The 2010 Pakistan Army Green Book has an officer discussing “information aggression” as part of India-backed psychological warfare. This campaign, he writes, “disorientates people by attacking Pakistan’s cultural identity and the founding principles of Pakistan, i.e., the Two Nation theory” in order to “weaken Pakistan’s internal cohesion” and to create a “lack of trust amongst the people” in the way Pakistan is governed and to create conflict between the “people and Armed Forces and brand [the] Armed Forces as rogue and warmongering.” To achieve results through this information assault, “India’s intelligence agencies have invested widely in print and television media to wage psychological war against Pakistan.”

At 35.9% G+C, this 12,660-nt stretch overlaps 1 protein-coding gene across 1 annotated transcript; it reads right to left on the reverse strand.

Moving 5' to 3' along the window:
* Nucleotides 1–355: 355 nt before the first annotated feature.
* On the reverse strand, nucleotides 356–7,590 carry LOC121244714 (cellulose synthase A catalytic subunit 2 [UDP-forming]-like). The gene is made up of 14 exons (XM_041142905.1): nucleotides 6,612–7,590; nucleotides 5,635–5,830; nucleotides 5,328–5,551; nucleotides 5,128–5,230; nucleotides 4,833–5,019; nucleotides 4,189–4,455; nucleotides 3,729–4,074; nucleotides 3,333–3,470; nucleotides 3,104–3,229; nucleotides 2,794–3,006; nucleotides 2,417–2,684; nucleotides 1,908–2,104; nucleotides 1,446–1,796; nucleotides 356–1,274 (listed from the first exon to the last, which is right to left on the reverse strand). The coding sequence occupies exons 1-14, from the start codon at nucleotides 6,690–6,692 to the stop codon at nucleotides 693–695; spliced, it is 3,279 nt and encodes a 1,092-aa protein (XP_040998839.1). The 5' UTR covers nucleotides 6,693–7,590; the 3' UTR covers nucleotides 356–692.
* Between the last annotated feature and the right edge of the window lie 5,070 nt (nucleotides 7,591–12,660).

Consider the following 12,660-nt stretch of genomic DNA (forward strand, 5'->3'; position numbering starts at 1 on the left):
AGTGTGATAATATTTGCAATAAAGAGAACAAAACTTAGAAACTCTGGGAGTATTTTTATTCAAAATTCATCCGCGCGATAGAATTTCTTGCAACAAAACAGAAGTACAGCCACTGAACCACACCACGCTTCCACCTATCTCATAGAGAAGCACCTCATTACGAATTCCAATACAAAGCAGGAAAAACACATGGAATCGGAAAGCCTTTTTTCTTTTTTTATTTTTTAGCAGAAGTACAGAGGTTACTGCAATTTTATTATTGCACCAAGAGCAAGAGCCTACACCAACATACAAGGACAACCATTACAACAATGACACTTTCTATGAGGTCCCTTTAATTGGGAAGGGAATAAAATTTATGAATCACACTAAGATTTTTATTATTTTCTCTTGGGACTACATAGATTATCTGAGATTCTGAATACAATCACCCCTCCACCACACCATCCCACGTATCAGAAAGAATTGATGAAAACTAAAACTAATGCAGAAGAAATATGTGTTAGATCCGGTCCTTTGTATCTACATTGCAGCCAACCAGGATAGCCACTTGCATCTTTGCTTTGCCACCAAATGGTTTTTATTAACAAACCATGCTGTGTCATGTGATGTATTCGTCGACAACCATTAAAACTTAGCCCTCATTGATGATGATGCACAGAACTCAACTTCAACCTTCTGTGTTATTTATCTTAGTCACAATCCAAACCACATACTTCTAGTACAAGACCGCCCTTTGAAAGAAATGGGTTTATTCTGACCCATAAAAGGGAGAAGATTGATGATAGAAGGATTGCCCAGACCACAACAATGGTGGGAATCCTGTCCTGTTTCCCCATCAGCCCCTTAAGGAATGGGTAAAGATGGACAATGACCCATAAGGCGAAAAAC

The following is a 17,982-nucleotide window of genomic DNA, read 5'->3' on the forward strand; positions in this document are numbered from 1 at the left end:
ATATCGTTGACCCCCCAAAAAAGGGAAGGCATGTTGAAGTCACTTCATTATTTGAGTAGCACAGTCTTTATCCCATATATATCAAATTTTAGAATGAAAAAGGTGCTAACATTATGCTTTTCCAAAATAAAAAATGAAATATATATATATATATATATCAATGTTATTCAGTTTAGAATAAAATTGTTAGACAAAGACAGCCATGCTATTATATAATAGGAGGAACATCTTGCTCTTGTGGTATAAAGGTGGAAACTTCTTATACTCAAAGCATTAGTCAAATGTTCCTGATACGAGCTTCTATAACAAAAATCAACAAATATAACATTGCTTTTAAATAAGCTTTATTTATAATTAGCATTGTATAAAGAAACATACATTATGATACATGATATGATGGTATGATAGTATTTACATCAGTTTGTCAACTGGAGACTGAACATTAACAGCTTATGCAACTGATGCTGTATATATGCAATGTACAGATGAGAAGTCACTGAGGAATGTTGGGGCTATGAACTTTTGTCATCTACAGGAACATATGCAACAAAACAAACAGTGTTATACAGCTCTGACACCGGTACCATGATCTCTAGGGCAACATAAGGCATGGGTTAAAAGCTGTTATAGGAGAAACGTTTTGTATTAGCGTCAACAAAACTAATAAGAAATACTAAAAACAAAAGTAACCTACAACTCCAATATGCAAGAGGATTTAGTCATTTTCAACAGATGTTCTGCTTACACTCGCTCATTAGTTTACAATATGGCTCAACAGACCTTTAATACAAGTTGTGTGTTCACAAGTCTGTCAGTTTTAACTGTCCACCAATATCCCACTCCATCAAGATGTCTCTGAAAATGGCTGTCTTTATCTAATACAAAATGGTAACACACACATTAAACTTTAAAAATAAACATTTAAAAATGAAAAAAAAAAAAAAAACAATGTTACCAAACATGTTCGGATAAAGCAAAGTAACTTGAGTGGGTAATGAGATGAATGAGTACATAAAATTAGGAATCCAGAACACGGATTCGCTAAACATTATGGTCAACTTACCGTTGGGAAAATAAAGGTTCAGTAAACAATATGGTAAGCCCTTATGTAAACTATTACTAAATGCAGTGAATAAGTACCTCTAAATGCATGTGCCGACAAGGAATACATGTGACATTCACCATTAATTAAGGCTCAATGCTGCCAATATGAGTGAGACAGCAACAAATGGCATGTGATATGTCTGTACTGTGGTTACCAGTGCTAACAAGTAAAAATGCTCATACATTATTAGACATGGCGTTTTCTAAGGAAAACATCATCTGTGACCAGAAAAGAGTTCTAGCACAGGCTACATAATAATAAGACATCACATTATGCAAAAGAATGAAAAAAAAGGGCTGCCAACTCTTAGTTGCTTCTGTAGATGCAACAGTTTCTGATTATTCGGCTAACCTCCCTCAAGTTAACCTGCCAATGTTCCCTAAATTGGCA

Similarly, Hilal in 2012 carried an essay titled “Living an Indian-Influenced Life,” saying that “even though Pakistan was liberated from British slavery and Hindu-influenced living” Pakistanis have been unable to “win freedom from Indian cultural domination after 64 years.” It claims that Gandhi said India “has no need to occupy Pakistan; it can occupy it culturally.” It goes on to discuss how “Indian movies and television serials … familiarize Pakistanis with the ways and words of Indian prayers” and how Pakistanis find “themselves spontaneously uttering these same forbidden tunes.”